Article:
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California recall results closely linked to COVID-19 vaccination rates

California’s historic recall election results fell and Gov. Gavin Newsom survived.

A closer look at the county-level results, which are still preliminary as late-arriving mail ballots are counted, reveals a strong relationship between governor’s support and COVID-19 vaccination rates, data analysis shows of the Times.

The counties with the lowest vaccination rates were the most eager to oust Newsom. Conversely, those with higher immunization coverage supported the governor at higher rates.

The data reveals a clear geographic divide between the two measures, with residents of smaller, more rural places less likely to support Newson and get the shot, according to the analysis.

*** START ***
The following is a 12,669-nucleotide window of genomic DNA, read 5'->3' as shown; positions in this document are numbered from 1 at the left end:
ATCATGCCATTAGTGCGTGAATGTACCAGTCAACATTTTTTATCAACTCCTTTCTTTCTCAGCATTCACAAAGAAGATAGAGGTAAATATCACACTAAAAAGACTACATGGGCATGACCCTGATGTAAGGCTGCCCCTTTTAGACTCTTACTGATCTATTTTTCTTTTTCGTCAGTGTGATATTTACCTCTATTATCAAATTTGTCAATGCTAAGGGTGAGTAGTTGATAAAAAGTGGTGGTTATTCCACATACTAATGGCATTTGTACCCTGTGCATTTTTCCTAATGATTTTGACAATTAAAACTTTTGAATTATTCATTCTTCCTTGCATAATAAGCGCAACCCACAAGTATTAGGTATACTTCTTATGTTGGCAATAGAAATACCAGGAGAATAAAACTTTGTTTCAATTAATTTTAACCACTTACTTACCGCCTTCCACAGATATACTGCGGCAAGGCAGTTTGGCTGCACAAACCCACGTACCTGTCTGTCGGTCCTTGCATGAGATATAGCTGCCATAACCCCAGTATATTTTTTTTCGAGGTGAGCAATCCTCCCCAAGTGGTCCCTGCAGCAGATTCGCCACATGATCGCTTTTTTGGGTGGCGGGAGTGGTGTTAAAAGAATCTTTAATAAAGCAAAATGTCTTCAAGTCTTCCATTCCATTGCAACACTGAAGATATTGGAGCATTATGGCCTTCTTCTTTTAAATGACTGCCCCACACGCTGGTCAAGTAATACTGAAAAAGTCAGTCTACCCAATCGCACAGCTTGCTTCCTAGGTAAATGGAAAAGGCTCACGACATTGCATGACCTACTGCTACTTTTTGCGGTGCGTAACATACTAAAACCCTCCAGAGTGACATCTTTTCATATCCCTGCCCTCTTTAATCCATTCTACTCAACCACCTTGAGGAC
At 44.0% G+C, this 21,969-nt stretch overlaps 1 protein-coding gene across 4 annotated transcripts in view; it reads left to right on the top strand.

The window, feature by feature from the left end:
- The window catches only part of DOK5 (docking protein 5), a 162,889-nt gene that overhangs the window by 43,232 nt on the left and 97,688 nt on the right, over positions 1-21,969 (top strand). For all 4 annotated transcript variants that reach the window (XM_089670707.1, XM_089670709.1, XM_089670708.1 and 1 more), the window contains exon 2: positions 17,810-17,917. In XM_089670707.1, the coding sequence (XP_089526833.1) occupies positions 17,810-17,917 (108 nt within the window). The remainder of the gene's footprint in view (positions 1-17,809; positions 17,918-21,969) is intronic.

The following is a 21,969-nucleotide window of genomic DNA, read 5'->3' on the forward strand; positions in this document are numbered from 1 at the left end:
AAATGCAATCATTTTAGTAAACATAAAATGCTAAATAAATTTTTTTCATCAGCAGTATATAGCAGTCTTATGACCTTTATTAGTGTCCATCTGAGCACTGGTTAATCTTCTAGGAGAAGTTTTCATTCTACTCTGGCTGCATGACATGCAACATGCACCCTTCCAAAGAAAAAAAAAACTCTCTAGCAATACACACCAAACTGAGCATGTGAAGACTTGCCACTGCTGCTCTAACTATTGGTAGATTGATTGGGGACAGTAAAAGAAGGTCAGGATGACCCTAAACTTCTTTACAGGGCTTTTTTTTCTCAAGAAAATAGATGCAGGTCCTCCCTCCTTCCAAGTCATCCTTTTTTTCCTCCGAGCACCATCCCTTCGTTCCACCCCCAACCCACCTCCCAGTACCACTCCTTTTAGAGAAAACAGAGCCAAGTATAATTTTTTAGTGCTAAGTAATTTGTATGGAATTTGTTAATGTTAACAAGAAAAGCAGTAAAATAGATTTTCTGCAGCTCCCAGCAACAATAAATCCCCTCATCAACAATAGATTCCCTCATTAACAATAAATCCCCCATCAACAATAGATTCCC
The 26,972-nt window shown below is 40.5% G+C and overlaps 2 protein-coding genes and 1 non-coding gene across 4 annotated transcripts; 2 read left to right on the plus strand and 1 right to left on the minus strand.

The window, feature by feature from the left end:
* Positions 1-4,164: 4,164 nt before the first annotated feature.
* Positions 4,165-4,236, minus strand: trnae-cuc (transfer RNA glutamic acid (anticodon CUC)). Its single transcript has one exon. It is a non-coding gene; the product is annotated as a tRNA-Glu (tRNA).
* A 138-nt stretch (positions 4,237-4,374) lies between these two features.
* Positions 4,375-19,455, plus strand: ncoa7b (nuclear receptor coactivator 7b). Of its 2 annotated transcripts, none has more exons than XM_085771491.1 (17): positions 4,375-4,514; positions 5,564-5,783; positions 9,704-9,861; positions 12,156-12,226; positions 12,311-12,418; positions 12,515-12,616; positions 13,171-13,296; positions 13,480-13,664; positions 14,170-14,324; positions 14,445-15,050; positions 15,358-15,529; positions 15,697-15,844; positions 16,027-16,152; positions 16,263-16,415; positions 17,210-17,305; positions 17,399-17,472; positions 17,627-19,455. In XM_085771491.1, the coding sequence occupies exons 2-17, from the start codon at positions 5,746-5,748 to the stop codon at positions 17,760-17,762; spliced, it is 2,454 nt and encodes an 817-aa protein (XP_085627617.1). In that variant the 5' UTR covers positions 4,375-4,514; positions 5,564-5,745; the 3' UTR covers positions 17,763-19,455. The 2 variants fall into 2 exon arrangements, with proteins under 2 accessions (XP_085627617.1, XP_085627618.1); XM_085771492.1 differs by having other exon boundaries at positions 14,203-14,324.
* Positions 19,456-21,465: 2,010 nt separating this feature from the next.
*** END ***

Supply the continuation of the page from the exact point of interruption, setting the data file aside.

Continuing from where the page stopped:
In San Francisco County, for example, about 74% of the population is fully vaccinated and about 87% of its voters did not support the recall. Lassen County, on the other end of the spectrum, only has a 21% vaccination rate – and its voters overwhelmingly favored the recall at 83%.

Los Angeles County has a 59% vaccination rate and 71% of its voters have sided with Newsom against the recall, according to the preliminary vote tally.

The trend follows what political observers have suggested in the run-up to the election – that the inoculation status of voters has become a new indicator of how they would vote.

Across all parties, vaccinated voters were more likely to oppose the recall than their unvaccinated counterparts. For example, 15% of vaccinated Republicans were against the recall compared to 1% of unvaccinated Republicans, according to campaign surveys.

Times editors Janet Hook and Melanie Mason contributed to this story.